Children's Secretary Ed Balls has defended plans to force home-educating parents to register with their local council as "very light touch indeed".
Under plans in the Children, Schools and Families Bill, local authorities will be given the right to refuse registration, meaning parents could effectively be banned from home schooling their child if there are fears about the youngster's safety or the quality of their education.
Opening second reading debate on the bill in the Commons on 11 January 2010, Mr Balls dismissed Tory claims that the plans would "alienate and antagonise" home educators.
Mr Balls said the debate on the future of education was about whether to drive up standards through stepping in with extra powers and support, or "stand back" and opt for the Conservatives' plans based around a Swedish-style free-market model.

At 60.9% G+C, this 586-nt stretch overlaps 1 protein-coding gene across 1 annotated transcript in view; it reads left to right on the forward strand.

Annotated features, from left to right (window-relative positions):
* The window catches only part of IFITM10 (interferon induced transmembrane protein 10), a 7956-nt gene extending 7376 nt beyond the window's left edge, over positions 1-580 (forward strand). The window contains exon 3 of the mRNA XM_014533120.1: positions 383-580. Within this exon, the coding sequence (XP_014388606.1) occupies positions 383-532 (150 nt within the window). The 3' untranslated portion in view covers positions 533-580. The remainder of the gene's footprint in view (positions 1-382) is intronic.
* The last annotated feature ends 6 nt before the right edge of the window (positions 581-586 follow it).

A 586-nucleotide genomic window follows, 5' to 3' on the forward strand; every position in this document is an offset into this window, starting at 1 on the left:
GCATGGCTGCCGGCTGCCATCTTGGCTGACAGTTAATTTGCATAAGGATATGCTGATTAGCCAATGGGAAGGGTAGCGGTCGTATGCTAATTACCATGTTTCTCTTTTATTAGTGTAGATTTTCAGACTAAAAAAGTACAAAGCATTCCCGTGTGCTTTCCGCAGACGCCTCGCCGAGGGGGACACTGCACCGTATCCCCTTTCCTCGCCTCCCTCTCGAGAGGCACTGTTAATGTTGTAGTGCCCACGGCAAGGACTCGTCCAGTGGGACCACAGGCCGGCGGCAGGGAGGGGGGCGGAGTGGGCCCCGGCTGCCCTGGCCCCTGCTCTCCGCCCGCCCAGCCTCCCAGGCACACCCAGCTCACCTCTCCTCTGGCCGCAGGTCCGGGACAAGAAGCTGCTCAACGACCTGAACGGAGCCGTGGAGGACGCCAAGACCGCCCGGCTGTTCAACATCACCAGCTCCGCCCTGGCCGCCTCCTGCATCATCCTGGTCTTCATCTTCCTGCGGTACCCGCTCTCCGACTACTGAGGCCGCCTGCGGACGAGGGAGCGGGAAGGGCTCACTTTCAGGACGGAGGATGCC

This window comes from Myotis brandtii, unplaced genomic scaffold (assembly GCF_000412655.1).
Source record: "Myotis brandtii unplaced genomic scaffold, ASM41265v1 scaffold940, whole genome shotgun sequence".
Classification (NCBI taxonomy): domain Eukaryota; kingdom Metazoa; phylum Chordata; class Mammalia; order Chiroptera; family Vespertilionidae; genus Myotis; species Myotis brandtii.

But shadow schools secretary Michael Gove said Mr Balls was using the bill to establish in law "one of his highest priorities, a goal he pursues with restless zeal, his motivation, indeed, for being in public office - the drawing of dividing lines".
Mr Gove argued that the bill would introduce more bureaucracy which could prevent high-achievers from wanting to become teachers.
"We want a culture in education where the craft of teaching is respected and the professional status of heads and teachers is enhanced at every stage, which is why we will oppose many of the provisions within this bill," he told MPs.
Liberal Democrat spokesman David Laws said his party had "very considerable concerns" about the bill and hoped that MPs would be able to block its passage before the government was forced to call a general election.